Also deserving of credit for the collection is Mexico, where Keith has a house he stayed at for the first several months of the crisis. 
As a result, Toby came up with more than a few songwriting pesos in his pocket, as he added outside contributors to the mix. Notable songwriting credits include The Warren Brothers, Ryan Hurd, Maren Morris, Jesse Jo Dillon, Brett Tyler, and Sammy Hagar. 
The title track is a catchy, typical Toby Keith number, which made more of an impact on me than the opening track, “Oklahoma Borderline”.  
Keb Mo joined Keith in the studio on a cover of his "Old Me Better," which was the lead single from the album. I have to be honest, this song didn’t appeal much to me, and I was thinking that I did like the Old Toby better. 
But we shouldn’t judge a book by its cover. There’s some crackin’ songs on this album.  My favourites would have to be “Days I Should’ve Died”, the pure country honky tonk killer ballad, “She’s Drinkin’Again” and the upbeat tex mex flavoured “Thunderbird”.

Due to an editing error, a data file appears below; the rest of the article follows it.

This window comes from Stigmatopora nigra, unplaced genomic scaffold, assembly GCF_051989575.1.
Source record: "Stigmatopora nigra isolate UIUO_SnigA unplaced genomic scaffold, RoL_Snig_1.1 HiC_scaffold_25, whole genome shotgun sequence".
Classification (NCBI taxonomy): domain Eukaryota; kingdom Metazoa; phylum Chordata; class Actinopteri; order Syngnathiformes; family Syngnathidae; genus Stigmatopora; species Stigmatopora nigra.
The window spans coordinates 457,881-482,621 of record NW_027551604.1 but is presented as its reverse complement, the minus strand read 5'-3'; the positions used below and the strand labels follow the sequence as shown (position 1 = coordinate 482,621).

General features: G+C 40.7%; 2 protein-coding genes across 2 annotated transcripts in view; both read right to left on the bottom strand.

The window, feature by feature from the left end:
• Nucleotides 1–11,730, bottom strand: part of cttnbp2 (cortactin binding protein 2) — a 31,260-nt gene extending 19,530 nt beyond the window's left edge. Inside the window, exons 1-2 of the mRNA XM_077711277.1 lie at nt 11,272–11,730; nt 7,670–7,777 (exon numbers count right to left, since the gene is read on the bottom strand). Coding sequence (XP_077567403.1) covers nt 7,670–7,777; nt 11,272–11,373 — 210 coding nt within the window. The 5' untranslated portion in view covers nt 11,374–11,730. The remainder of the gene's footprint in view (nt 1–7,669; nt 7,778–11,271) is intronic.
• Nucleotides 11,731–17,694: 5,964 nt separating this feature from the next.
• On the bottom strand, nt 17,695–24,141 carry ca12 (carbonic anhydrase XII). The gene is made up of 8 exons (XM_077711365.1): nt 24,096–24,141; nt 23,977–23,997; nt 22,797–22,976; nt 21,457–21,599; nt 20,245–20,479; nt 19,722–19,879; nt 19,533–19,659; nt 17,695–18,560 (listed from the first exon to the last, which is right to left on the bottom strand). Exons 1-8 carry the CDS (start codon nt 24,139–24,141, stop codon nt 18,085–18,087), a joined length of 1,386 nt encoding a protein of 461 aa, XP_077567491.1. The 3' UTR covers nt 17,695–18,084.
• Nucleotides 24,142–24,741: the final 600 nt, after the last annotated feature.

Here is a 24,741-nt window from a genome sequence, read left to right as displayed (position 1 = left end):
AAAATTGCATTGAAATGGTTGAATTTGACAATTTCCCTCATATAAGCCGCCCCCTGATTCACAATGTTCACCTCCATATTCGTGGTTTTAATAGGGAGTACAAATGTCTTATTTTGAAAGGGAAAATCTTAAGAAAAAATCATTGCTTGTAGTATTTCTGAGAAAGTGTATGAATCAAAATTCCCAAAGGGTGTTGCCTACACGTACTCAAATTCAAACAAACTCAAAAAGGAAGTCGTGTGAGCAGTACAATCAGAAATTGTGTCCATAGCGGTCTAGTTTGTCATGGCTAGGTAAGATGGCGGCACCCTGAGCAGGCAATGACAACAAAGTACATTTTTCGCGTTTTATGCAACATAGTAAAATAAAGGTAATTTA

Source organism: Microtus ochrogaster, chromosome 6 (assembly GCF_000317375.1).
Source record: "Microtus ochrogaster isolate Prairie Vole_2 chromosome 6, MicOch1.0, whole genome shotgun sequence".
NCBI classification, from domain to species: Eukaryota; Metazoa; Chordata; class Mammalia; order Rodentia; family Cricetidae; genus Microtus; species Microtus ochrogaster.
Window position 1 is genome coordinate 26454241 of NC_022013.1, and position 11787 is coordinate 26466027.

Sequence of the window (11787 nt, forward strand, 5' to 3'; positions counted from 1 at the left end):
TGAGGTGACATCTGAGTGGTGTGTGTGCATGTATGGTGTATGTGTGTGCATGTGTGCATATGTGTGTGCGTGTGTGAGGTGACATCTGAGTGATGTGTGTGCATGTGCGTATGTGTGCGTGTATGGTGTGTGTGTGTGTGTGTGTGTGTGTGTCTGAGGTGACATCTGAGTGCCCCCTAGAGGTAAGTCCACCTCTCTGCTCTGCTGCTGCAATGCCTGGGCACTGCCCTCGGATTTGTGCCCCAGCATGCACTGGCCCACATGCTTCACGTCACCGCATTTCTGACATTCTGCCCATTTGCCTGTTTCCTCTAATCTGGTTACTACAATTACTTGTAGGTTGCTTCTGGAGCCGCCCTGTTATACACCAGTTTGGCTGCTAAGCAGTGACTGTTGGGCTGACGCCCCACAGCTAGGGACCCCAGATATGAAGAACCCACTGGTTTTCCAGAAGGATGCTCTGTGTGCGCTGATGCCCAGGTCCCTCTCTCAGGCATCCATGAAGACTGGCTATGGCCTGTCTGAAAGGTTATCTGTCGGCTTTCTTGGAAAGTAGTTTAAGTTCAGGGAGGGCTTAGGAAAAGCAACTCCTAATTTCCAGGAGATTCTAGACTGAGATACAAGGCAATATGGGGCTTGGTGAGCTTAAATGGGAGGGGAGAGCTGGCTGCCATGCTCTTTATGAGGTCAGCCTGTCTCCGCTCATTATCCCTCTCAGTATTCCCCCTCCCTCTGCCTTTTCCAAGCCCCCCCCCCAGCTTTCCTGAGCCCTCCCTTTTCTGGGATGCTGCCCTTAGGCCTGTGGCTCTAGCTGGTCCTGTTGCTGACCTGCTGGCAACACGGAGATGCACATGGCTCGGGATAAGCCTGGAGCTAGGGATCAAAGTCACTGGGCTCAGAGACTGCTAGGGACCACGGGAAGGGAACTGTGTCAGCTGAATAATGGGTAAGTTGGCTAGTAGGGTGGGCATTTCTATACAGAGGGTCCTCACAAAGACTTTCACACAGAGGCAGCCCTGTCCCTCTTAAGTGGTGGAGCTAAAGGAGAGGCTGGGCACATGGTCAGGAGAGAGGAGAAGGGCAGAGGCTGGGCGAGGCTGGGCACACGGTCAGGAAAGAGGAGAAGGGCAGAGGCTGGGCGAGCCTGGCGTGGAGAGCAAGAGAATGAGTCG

Keith also offers a tribute to the late John Prine on the Prine-John Mellencamp co-write "Take A Look At My Heart."
Like Toby Keith’s previous album’s he covers a lot of styles here- some I like, some I don’t, and that consistency remains.  Toby’s fans will love it !
Next is an excellent second solo album from award-winning bluegrass singer/songwriter DARYL MOSELY, devoted to the “Small Town Dreamer”. Throughout the '90s, Daryl toured as lead vocalist/bass player with much-celebrated Bluegrass group The New Tradition, then in 2001, he joined the legendary Osborne Brothers. In 2010, Mosley formed The Farm Hands, which quickly became one of the most awarded bands in Bluegrass. In 2020, Daryl stepped into the solo spotlight with “The Secret Of Life”. Inbetween times, Mosley has written six #1 songs, and been honoured as Songwriter of the Year twice. 
This new collection includes 12 new tracks, all spotlighting the Waverly, Tennessee native’s small town roots and humble upbringing. The record was co-produced by Mosley and The Grascals’ Danny Roberts.